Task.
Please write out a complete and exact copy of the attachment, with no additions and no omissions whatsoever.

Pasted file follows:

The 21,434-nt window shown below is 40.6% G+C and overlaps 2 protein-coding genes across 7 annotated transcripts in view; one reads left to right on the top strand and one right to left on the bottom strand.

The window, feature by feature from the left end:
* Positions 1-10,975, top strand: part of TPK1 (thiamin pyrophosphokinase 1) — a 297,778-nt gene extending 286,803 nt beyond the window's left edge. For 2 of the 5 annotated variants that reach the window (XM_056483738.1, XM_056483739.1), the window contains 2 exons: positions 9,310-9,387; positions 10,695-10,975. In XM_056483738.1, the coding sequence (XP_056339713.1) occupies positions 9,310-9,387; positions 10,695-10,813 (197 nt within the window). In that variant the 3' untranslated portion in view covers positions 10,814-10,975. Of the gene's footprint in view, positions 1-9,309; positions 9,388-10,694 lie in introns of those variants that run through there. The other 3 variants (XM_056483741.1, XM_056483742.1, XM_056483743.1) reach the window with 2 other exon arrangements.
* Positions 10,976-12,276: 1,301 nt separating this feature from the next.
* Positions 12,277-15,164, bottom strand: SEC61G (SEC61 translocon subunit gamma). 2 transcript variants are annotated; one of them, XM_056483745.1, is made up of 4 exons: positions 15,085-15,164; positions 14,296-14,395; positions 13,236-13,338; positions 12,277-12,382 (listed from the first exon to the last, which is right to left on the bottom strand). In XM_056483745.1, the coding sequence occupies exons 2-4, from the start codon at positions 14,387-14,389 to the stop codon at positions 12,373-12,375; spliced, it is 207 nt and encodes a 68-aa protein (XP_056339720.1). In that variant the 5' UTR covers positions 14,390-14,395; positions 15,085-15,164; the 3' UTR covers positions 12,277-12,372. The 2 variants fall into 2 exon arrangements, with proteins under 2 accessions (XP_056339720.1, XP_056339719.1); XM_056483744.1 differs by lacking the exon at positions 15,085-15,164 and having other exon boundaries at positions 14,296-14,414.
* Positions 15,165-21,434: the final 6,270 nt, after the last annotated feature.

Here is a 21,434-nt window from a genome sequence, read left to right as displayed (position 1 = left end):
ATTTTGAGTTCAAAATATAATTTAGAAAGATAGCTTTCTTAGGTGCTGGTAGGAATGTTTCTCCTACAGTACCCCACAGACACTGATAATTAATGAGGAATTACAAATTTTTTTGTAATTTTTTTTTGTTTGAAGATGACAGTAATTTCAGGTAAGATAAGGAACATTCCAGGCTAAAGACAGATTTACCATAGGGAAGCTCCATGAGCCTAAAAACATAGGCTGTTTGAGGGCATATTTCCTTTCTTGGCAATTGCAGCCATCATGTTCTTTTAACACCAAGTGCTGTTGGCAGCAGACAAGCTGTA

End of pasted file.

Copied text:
The 21,434-nt window shown below is 40.6% G+C and overlaps 2 protein-coding genes across 7 annotated transcripts in view; one reads left to right on the top strand and one right to left on the bottom strand.

The window, feature by feature from the left end:
* Positions 1-10,975, top strand: part of TPK1 (thiamin pyrophosphokinase 1) — a 297,778-nt gene extending 286,803 nt beyond the window's left edge. For 2 of the 5 annotated variants that reach the window (XM_056483738.1, XM_056483739.1), the window contains 2 exons: positions 9,310-9,387; positions 10,695-10,975. In XM_056483738.1, the coding sequence (XP_056339713.1) occupies positions 9,310-9,387; positions 10,695-10,813 (197 nt within the window). In that variant the 3' untranslated portion in view covers positions 10,814-10,975. Of the gene's footprint in view, positions 1-9,309; positions 9,388-10,694 lie in introns of those variants that run through there. The other 3 variants (XM_056483741.1, XM_056483742.1, XM_056483743.1) reach the window with 2 other exon arrangements.
* Positions 10,976-12,276: 1,301 nt separating this feature from the next.
* Positions 12,277-15,164, bottom strand: SEC61G (SEC61 translocon subunit gamma). 2 transcript variants are annotated; one of them, XM_056483745.1, is made up of 4 exons: positions 15,085-15,164; positions 14,296-14,395; positions 13,236-13,338; positions 12,277-12,382 (listed from the first exon to the last, which is right to left on the bottom strand). In XM_056483745.1, the coding sequence occupies exons 2-4, from the start codon at positions 14,387-14,389 to the stop codon at positions 12,373-12,375; spliced, it is 207 nt and encodes a 68-aa protein (XP_056339720.1). In that variant the 5' UTR covers positions 14,390-14,395; positions 15,085-15,164; the 3' UTR covers positions 12,277-12,372. The 2 variants fall into 2 exon arrangements, with proteins under 2 accessions (XP_056339720.1, XP_056339719.1); XM_056483744.1 differs by lacking the exon at positions 15,085-15,164 and having other exon boundaries at positions 14,296-14,414.
* Positions 15,165-21,434: the final 6,270 nt, after the last annotated feature.

Here is a 21,434-nt window from a genome sequence, read left to right as displayed (position 1 = left end):
ATTTTGAGTTCAAAATATAATTTAGAAAGATAGCTTTCTTAGGTGCTGGTAGGAATGTTTCTCCTACAGTACCCCACAGACACTGATAATTAATGAGGAATTACAAATTTTTTTGTAATTTTTTTTTGTTTGAAGATGACAGTAATTTCAGGTAAGATAAGGAACATTCCAGGCTAAAGACAGATTTACCATAGGGAAGCTCCATGAGCCTAAAAACATAGGCTGTTTGAGGGCATATTTCCTTTCTTGGCAATTGCAGCCATCATGTTCTTTTAACACCAAGTGCTGTTGGCAGCAGACAAGCTGTA